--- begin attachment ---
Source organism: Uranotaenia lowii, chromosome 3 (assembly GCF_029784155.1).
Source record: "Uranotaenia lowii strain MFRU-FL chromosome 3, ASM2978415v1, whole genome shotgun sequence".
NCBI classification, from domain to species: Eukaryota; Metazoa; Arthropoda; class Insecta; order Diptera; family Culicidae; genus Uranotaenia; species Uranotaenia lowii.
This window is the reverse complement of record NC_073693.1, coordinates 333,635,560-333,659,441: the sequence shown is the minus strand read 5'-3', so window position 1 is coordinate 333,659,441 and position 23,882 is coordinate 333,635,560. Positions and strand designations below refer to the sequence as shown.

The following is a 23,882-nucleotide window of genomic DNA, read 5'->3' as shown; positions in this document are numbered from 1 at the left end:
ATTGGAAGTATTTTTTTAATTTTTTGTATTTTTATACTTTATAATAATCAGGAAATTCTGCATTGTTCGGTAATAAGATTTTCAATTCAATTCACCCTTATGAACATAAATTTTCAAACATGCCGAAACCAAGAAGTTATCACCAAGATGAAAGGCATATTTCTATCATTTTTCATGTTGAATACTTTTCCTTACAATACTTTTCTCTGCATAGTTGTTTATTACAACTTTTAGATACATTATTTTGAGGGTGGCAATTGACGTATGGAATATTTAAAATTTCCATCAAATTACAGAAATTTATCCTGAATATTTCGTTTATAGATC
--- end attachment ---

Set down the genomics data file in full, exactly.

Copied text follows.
Source organism: Uranotaenia lowii, chromosome 3 (assembly GCF_029784155.1).
Source record: "Uranotaenia lowii strain MFRU-FL chromosome 3, ASM2978415v1, whole genome shotgun sequence".
NCBI classification, from domain to species: Eukaryota; Metazoa; Arthropoda; class Insecta; order Diptera; family Culicidae; genus Uranotaenia; species Uranotaenia lowii.
This window is the reverse complement of record NC_073693.1, coordinates 333,635,560-333,659,441: the sequence shown is the minus strand read 5'-3', so window position 1 is coordinate 333,659,441 and position 23,882 is coordinate 333,635,560. Positions and strand designations below refer to the sequence as shown.

The following is a 23,882-nucleotide window of genomic DNA, read 5'->3' as shown; positions in this document are numbered from 1 at the left end:
ATTGGAAGTATTTTTTTAATTTTTTGTATTTTTATACTTTATAATAATCAGGAAATTCTGCATTGTTCGGTAATAAGATTTTCAATTCAATTCACCCTTATGAACATAAATTTTCAAACATGCCGAAACCAAGAAGTTATCACCAAGATGAAAGGCATATTTCTATCATTTTTCATGTTGAATACTTTTCCTTACAATACTTTTCTCTGCATAGTTGTTTATTACAACTTTTAGATACATTATTTTGAGGGTGGCAATTGACGTATGGAATATTTAAAATTTCCATCAAATTACAGAAATTTATCCTGAATATTTCGTTTATAGATC